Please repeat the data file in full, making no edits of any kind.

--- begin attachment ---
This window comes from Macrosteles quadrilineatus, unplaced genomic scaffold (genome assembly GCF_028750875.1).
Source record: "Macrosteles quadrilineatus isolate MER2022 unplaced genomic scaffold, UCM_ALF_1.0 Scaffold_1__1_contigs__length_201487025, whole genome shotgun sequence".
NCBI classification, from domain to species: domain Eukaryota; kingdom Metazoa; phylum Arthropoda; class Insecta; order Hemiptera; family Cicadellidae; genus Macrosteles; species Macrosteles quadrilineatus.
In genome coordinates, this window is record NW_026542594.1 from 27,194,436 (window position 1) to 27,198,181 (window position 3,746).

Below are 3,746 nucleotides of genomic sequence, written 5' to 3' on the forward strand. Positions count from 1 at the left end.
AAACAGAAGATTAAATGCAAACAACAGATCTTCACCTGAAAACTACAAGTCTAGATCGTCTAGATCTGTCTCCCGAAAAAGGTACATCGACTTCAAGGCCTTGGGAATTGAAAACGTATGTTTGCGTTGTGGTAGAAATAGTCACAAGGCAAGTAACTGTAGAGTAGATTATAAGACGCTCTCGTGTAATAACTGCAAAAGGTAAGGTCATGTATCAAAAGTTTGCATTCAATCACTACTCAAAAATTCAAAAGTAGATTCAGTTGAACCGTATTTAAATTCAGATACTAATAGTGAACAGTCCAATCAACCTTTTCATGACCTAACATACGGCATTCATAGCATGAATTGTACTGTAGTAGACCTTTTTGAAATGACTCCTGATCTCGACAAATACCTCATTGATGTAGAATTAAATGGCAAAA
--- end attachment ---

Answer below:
This window comes from Macrosteles quadrilineatus, unplaced genomic scaffold (genome assembly GCF_028750875.1).
Source record: "Macrosteles quadrilineatus isolate MER2022 unplaced genomic scaffold, UCM_ALF_1.0 Scaffold_1__1_contigs__length_201487025, whole genome shotgun sequence".
NCBI classification, from domain to species: domain Eukaryota; kingdom Metazoa; phylum Arthropoda; class Insecta; order Hemiptera; family Cicadellidae; genus Macrosteles; species Macrosteles quadrilineatus.
In genome coordinates, this window is record NW_026542594.1 from 27,194,436 (window position 1) to 27,198,181 (window position 3,746).

Below are 3,746 nucleotides of genomic sequence, written 5' to 3' on the forward strand. Positions count from 1 at the left end.
AAACAGAAGATTAAATGCAAACAACAGATCTTCACCTGAAAACTACAAGTCTAGATCGTCTAGATCTGTCTCCCGAAAAAGGTACATCGACTTCAAGGCCTTGGGAATTGAAAACGTATGTTTGCGTTGTGGTAGAAATAGTCACAAGGCAAGTAACTGTAGAGTAGATTATAAGACGCTCTCGTGTAATAACTGCAAAAGGTAAGGTCATGTATCAAAAGTTTGCATTCAATCACTACTCAAAAATTCAAAAGTAGATTCAGTTGAACCGTATTTAAATTCAGATACTAATAGTGAACAGTCCAATCAACCTTTTCATGACCTAACATACGGCATTCATAGCATGAATTGTACTGTAGTAGACCTTTTTGAAATGACTCCTGATCTCGACAAATACCTCATTGATGTAGAATTAAATGGCAAAA